So, like any reasonably competent web development shop, we wear cotton gloves when we touch credit cards, and we use Braintree SecureVault to store them so we are clear of PCI Compliance issues.
However now we want to offer a free trial for our service, which pretty much relies on being able to guarantee that a given credit card is only used once for a free trial. Ideally we would be able to hash the credit card number itself to guarantee uniqueness. The problem there is that set of valid credit card numbers is small, so it's going to be easy to brute force the credit card numbers. Salting tactics are useless as far as I can see, because if someone has access to the database of hashes, they will most likely have the code as well, and thus the salting algorithm.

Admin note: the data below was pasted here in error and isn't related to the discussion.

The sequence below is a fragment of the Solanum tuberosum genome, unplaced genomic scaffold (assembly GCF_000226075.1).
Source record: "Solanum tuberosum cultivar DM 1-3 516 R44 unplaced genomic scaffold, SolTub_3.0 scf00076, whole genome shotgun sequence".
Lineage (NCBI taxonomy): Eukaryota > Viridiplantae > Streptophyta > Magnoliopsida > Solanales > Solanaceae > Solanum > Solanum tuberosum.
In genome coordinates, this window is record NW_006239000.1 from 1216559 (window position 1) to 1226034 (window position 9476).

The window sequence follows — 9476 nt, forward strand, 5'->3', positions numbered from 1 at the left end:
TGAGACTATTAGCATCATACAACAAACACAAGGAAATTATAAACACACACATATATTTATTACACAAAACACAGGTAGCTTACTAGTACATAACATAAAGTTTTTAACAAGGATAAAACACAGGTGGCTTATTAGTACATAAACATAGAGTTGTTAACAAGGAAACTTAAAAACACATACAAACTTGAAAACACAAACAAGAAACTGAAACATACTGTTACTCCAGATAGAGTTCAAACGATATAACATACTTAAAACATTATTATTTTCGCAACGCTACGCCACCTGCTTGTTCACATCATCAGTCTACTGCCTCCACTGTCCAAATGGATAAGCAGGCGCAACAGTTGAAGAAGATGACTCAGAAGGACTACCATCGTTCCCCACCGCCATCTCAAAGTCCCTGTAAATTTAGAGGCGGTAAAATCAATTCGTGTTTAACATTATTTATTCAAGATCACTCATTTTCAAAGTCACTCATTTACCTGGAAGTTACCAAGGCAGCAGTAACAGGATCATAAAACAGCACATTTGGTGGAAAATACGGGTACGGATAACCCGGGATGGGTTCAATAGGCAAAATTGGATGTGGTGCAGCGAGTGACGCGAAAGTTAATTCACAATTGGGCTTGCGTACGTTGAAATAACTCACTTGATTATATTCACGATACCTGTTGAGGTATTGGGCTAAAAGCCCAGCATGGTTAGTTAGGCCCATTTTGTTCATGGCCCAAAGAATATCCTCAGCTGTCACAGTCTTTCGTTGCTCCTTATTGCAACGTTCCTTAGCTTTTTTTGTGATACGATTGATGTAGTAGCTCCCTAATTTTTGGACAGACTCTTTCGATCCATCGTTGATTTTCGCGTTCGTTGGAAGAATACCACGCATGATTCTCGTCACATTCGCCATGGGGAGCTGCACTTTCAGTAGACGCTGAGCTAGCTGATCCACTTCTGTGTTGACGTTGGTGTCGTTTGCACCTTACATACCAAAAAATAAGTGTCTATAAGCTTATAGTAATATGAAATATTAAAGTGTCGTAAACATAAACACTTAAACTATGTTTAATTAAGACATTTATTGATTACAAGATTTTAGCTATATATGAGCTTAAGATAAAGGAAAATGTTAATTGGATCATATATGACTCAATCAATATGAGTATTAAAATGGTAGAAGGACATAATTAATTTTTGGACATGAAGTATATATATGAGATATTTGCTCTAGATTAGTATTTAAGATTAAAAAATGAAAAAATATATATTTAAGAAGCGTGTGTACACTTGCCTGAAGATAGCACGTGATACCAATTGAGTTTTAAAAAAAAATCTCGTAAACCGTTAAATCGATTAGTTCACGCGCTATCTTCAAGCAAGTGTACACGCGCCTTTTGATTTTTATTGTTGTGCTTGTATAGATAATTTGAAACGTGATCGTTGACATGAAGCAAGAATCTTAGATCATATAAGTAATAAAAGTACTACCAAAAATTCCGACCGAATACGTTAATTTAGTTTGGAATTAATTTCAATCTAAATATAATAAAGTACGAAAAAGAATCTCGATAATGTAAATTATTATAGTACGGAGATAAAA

The best two ideas so far are:
A) Keeping the hashes isolated in a set, with no relation to their billing information. Therefore if the hashes are brute-forced, all they have is a list of credit card numbers that were used at some point in time, with no personal information or knowledge of whether it's even still valid. The main weakness here is that we do have record of the last-4 which could potentially be used to match them up to some extent.
B) Hash without the full number and deal with the false positives and negatives. Hashing on name, last-4 and expiration ought to be fairly unique. False positive is like winning the lottery, we can deal with it at customer support. False negative could be induced by modifying the name, we are not clear on what assurances we have about the precision of name matching (potentially affected both by the gateway and merchant account is my understanding), so this could open a loophole.
Thoughts? Suggestions? Battle-tested Wisdom?